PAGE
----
How is it done?

While the returns will seem very attractive, this is a lot riskier than putting your money into a savings account, and, ultimately, there is the chance you could lose everything. All of the examples mentioned here involve putting your money into so-called “withdrawable shares”.

The sale of these is not regulated by the Financial Conduct Authority because investors are deemed to be investing for “social returns”, not financial gain, and you cannot access the Financial Services Compensation Scheme or use the Financial Ombudsman Service.

Also, sometimes you have to wait several years before you can withdraw the money you have invested.

Some people will take the view that a safer bet would be an ethical fund investing in many different companies.

The Ethex investment platform has helped raise more than £75m for social businesses, charities and community organisations. Its website lists several schemes. Other websites featuring share offers include triodoscrowdfunding.co.uk and Crowdfunder.

Are the returns realistic?

Rachel Mountain of Ethex says the shares are about giving community-based organisations long-term capital. Investors, meanwhile, can make a high social and environmental impact and there’s the potential for gain. This type of investment capital will be necessary to “build back better” the UK but the returns vary.

She adds: “Some co-ops and community benefit societies have an established track record of paying out returns of between 4–5% (or potentially higher). These typically tend to be in the community energy sector, which have, in the past, benefited from attractive feed-in tariff subsidies and some sustainable transport organisations.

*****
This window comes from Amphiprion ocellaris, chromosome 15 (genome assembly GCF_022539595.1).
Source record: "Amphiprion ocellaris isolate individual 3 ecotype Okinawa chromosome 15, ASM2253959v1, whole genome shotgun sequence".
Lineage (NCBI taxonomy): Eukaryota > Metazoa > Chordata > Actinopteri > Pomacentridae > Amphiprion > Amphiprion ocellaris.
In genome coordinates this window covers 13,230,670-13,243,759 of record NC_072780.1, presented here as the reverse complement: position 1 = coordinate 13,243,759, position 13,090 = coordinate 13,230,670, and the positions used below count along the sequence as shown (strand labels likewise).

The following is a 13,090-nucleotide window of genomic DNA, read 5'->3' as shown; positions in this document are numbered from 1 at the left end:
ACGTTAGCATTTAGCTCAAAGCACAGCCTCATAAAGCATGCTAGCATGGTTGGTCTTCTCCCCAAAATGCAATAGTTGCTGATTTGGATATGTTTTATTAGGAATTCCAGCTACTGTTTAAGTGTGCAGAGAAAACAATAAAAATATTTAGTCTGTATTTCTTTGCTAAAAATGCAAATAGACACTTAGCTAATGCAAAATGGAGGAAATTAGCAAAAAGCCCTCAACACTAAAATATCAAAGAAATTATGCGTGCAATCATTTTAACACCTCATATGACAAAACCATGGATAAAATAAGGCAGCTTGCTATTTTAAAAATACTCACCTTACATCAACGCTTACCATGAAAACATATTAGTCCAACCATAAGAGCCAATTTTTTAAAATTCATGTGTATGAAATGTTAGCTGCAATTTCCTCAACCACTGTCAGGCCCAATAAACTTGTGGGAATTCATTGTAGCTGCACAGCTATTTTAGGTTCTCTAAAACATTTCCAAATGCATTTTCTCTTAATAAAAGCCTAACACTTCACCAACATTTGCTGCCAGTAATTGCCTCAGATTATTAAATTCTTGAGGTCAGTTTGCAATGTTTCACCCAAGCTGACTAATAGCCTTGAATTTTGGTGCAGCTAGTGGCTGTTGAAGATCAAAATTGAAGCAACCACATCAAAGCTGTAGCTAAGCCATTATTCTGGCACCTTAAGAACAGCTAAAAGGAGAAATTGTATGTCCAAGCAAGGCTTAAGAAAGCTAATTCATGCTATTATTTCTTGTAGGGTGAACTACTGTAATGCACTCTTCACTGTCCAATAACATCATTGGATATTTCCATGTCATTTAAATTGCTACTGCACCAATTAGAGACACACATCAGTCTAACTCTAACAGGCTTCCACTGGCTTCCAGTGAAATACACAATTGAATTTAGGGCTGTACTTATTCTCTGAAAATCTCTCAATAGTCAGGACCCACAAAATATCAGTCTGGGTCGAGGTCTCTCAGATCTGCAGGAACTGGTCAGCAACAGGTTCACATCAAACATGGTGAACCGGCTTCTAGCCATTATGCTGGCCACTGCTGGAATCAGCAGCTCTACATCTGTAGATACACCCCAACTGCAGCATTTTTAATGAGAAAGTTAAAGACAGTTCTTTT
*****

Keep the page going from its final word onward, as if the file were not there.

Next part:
“Outside of the energy sector, investors should expect to see lower potential returns of between 1-3%, and this is likely to include sectors such as sustainable and affordable housing, sustainable food production and the transferring of assets into community ownership, such as community centres.”

Andrew Johnson, from the Money and Pensions Service, says the schemes should be seen as a social, and not a financial, investment. “ You may earn some interest on your shares during the time you are invested if the business is profitable, but the total amount will be capped. If you decide to leave the scheme, you cannot sell your shares for a profit – the maximum amount you can receive if you withdraw your shares is the amount you originally invested,” he explains.

Be fully aware

Good offer documents should include detailed financial models, and then an assessment can be made as to how realistic forecasts are, says Mountain. As capital is at risk and returns not guaranteed, investors should not put in more than 10% of their investable assets. Amid the risks, however, she says 92% of co-ops and community benefit societies – the organisations able to issue “withdrawable shares” – have survived without going under, a success rate which is much higher than for typical businesses.

Johnson says these organisations don’t deduct tax before paying out interest, so if there are payments, the income must be declared and tax paid. Schemes can have tax reliefs attached such as EIS (Enterprise Investment Scheme), SITR (Social Investment Tax Relief) and SEIS (Seed Enterprise Investment Scheme), which then makes the overall targeted financial return more attractive, adds Mountain.